Had the Washington Department of Corrections been doing its job, the paths of Jeremiah A. Smith and Caesar Medina might never have crossed. But they did. Now, Smith is in the Spokane County Jail awaiting trial on a first-degree murder charge, and Medina is buried in a Moses Lake cemetery.
Medina’s death in May is the most flagrant crime allegedly committed by one of the 3,200 criminals released early because DOC was unaware – for years – that the software used to calculate prisoner release dates improperly credited “good time” against sentences that included enhancements for aggravating circumstances, such as the use of a gun.
It was not until 2012 that the family of one victim ran its own calculation after receiving notice of the perpetrator’s impending release, and alerted DOC, which realized there had been more errors – a lot more.
But, not to worry. Assistant Attorney General Ronda Larson told the department to go ahead with a manual sentencing recalculation for that case, and let the others ride until the Offender Management Network Information (OMHI) was upgraded to eliminate the programming error.
The reprogramming never occurred, even though Wendy Stigall, the statewide correctional records program director, advised the DOC information technology arm in 2012 the problem needed to be fixed “ASAP” because: “All current ERD’s (enhanced release date) when there is a mandatory/enhancement are in error.”
Nothing happened – 16 times. OMHI reprogramming to correct for enhanced circumstances remained undone, and might be undone today but for a November meeting between Stigall and Ira Feuer, the DOC’s new information services director. Finally, there will be a fix, although it has been delayed into next week.
Meanwhile, no inmates will be checking out until their release dates are recalculated. Gov. Jay Inslee has commissioned an outside study of the whole mess, and Attorney General Bob Ferguson has also authorized an internal review of what he called “deeply flawed” advice.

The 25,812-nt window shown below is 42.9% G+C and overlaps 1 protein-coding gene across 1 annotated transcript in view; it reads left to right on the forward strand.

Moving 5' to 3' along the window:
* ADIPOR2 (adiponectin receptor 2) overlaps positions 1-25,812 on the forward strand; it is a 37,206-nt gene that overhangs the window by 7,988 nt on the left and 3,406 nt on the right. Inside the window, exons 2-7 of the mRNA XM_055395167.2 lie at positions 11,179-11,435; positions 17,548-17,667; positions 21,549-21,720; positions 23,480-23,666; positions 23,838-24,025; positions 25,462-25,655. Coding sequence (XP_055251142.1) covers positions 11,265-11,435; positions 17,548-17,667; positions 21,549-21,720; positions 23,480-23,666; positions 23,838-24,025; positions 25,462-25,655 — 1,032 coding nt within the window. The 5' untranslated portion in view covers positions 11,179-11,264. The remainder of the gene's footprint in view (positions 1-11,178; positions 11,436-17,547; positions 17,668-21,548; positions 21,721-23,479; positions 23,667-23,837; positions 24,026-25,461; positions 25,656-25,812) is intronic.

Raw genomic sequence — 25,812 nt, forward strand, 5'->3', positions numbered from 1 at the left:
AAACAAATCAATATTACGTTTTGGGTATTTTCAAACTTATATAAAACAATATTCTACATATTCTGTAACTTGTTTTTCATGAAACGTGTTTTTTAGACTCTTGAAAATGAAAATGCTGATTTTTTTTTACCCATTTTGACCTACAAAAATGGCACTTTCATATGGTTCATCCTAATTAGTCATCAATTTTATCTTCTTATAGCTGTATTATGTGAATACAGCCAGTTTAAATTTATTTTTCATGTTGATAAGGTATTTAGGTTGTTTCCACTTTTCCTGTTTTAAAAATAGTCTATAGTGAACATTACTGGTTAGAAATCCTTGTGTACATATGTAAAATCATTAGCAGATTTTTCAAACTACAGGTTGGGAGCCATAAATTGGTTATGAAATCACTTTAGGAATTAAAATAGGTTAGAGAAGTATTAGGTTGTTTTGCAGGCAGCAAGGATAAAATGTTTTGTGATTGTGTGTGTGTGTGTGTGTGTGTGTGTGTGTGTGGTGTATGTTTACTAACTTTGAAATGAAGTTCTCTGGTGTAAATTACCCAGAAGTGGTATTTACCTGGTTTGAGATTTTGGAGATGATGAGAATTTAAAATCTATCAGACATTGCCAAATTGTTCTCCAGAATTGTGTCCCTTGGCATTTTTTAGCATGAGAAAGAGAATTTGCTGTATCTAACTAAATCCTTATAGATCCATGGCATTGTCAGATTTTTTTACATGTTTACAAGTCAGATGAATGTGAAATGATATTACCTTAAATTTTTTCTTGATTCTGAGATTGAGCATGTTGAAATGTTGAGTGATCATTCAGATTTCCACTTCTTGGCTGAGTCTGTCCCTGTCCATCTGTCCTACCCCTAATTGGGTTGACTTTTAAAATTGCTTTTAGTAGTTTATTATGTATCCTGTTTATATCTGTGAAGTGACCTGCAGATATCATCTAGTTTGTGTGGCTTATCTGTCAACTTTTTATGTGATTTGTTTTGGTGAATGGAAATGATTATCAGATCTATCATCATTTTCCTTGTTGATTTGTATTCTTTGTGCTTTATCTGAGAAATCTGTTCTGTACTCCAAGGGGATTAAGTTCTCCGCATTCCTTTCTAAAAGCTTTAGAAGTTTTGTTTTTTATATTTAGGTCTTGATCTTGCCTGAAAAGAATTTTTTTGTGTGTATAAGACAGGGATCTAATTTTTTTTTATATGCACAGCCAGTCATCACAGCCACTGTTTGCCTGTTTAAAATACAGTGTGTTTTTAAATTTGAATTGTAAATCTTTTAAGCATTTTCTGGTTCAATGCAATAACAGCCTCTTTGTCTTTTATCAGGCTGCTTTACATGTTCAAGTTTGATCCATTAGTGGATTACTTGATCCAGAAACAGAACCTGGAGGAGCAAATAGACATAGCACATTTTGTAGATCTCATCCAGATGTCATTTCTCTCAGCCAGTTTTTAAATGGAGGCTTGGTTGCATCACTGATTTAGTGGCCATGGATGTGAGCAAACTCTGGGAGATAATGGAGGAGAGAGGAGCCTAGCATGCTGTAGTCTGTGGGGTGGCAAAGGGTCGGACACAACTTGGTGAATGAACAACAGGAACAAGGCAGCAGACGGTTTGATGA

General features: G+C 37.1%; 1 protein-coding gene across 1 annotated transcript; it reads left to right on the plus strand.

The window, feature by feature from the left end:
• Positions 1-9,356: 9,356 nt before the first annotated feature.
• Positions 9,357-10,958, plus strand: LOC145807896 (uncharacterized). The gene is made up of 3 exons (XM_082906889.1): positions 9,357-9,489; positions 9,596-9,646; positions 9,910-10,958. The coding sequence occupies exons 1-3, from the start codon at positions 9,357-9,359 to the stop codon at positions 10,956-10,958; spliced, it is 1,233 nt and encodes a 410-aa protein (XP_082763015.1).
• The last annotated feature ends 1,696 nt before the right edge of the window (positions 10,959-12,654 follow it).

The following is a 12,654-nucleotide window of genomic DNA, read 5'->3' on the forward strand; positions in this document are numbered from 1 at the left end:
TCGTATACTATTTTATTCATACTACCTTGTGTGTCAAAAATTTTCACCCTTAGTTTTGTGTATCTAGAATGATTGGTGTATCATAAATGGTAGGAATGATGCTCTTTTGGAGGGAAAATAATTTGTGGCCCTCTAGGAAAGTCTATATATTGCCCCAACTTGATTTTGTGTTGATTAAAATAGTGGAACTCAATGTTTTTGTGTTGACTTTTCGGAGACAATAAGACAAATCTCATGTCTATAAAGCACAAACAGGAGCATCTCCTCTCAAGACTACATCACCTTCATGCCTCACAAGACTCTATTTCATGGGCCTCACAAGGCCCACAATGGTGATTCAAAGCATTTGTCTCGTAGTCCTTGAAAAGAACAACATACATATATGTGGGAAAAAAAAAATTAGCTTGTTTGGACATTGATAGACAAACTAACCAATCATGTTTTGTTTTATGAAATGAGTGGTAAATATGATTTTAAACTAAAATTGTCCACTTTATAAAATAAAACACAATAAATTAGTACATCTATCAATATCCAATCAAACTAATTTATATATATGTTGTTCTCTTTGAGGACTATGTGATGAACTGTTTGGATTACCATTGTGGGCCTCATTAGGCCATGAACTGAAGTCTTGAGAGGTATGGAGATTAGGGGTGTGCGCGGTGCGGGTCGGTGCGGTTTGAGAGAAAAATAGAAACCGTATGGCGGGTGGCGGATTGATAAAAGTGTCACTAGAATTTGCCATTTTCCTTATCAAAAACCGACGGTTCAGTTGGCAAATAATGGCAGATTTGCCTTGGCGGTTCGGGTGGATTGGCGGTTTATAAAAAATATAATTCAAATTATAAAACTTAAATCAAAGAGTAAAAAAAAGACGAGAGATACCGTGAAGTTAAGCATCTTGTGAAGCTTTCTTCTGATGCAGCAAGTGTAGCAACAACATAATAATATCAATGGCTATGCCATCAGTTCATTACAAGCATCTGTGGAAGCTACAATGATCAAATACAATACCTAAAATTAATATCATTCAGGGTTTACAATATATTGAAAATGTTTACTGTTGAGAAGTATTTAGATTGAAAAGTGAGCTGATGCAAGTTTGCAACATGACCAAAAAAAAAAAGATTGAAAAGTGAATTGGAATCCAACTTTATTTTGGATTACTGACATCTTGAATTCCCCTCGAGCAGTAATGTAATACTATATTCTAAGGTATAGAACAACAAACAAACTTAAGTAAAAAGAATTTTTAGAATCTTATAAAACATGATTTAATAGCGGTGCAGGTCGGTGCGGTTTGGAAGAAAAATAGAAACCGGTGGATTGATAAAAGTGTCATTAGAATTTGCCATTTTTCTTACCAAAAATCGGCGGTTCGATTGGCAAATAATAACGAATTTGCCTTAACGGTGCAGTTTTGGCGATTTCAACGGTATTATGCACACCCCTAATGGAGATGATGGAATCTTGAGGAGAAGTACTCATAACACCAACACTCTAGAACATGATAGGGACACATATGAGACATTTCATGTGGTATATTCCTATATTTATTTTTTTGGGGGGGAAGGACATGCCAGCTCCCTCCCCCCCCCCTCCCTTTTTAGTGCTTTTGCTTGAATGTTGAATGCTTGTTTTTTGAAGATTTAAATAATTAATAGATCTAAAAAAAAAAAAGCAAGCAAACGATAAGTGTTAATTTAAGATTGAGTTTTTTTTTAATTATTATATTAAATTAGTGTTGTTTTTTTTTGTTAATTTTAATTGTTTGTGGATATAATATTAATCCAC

The Legislature also plans hearings.
Ominously, Larson’s flawed memo included this warning: “If the DOC does not fix (Curtis) Robinson’s sentence, the likelihood that DOC will be sued and lose in a tort lawsuit is unreasonably high, if Robinson were to release and immediately go and kill the victim, for example. In such a scenario, because the DOC knew that Robinson was getting 58 percent good time illegally, and didn’t fix it, the DOC would lose such a lawsuit and sustain a lot of monetary damages.”
Robinson had stabbed a 16-year-old boy multiple times in 2011. His victim survived, but Medina did not. Nor did Lindsey Hall, who died in November when prematurely released driver Robert Jackson allegedly drove a Lexus into a utility box, and fled.
Two are dead. The state has failed in its most fundamental task: protecting the public’s safety.
This not a matter of software, or reprogramming. People did not care enough. They must be identified and held accountable.
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